What inspires her the most used to be visits to museums, and activity that in pandemic times feels a bit as if it happened in a different lifetime. “I used to enjoy meandering through the modern and postmodern galleries, taking in the diverse types of art and visual manifestations of an artist’s thoughts. I would come home inspired and start a painting. Or I would research more, reading art books and looking into the history and memory of art. [Like] everything I’ve done in my life, my art practice will lead me to the next thing. I have no idea what that may be,” she asserts. “Currently I am in a painting mode. My bright, colorful abstract, acrylic paintings have become more of a challenge for me. I decided to document the process on Instagram and it is making me think differently about each layer that I put down. I realized how much my work is about making mistakes, problem solving, ideas of imperfection, layers and memory.”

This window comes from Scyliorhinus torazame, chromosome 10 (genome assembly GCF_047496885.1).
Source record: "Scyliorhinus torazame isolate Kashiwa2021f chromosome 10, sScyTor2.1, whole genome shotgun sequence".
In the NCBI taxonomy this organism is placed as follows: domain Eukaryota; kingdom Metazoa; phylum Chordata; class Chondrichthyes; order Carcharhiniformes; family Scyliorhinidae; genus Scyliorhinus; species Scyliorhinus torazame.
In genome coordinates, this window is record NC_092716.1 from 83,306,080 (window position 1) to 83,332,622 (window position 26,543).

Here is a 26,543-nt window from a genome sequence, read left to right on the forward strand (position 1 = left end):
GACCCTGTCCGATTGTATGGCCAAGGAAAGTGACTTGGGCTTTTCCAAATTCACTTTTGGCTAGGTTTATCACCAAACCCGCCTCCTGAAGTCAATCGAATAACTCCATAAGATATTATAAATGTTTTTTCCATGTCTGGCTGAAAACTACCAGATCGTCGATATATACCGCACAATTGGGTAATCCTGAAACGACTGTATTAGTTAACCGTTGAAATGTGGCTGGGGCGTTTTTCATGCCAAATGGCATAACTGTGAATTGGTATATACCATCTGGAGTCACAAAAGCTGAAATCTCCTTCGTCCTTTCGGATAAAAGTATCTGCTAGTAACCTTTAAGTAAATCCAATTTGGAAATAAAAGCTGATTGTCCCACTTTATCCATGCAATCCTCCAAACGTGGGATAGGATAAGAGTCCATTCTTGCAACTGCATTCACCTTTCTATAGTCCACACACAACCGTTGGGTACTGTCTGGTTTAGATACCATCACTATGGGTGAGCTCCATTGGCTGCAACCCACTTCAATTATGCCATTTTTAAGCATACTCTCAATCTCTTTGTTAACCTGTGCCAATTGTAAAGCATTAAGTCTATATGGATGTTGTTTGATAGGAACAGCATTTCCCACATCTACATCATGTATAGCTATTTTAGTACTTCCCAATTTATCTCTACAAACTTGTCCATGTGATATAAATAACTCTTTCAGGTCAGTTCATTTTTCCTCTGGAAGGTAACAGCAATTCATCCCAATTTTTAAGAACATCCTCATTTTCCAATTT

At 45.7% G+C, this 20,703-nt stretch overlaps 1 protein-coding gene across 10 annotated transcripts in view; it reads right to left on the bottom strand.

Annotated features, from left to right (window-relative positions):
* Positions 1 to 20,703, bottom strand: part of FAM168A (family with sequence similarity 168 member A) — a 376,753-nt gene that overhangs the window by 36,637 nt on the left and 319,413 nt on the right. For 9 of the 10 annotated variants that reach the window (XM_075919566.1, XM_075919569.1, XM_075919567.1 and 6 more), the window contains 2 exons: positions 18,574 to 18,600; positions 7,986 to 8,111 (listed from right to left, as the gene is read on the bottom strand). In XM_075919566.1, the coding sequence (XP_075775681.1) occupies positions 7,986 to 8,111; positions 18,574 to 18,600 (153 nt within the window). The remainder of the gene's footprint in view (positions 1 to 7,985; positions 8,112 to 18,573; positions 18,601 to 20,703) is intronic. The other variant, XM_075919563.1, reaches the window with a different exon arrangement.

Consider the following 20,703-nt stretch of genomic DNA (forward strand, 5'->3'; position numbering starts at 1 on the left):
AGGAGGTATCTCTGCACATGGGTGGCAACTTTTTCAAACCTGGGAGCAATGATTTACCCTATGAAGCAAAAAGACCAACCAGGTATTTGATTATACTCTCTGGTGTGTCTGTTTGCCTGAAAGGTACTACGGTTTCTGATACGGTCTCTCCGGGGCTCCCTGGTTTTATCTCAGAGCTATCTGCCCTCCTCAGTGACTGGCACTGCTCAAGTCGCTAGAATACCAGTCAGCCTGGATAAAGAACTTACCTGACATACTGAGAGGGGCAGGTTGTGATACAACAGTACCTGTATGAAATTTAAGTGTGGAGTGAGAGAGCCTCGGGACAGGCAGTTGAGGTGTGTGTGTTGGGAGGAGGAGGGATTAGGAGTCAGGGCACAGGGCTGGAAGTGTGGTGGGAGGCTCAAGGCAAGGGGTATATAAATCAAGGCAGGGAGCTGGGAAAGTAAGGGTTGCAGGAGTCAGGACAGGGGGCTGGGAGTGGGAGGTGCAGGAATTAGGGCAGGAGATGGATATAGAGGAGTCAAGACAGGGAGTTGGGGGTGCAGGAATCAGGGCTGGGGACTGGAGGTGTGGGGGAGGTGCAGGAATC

Presently, she feels her art is becoming more introspective. One recent series involved dots and circles, work she originated from her own Call and Response series of collaborative exhibitions, and work that arose from deep within her mind.
“The dots and circles made me realize that this is a motif that has been in my work for a long time. I did an outdoor installation where I covered a glass door with colored dot stickers. It was called My Imaginary Wall, which is an idea that came from therapy. I feel that I have an imaginary wall that is stopping me from doing many things I want to do. By focusing on the imaginary wall in my art, I am able to visualize it, and eventually either break it down or climb over it. The imaginary wall showed up in drawings and is now showing up in my large paintings as well.”
Her photographic work is revealing, intimate, inspiring and lush. It is vividly representational and at the same time infused with a kind of abstract/impressionistic spirit, one that she plans to continue in this medium. “A lot of my photographic work is either for documentation or it happened spontaneously. I have no immediate plans to do more photographic work, but you never know where the muse will show up.”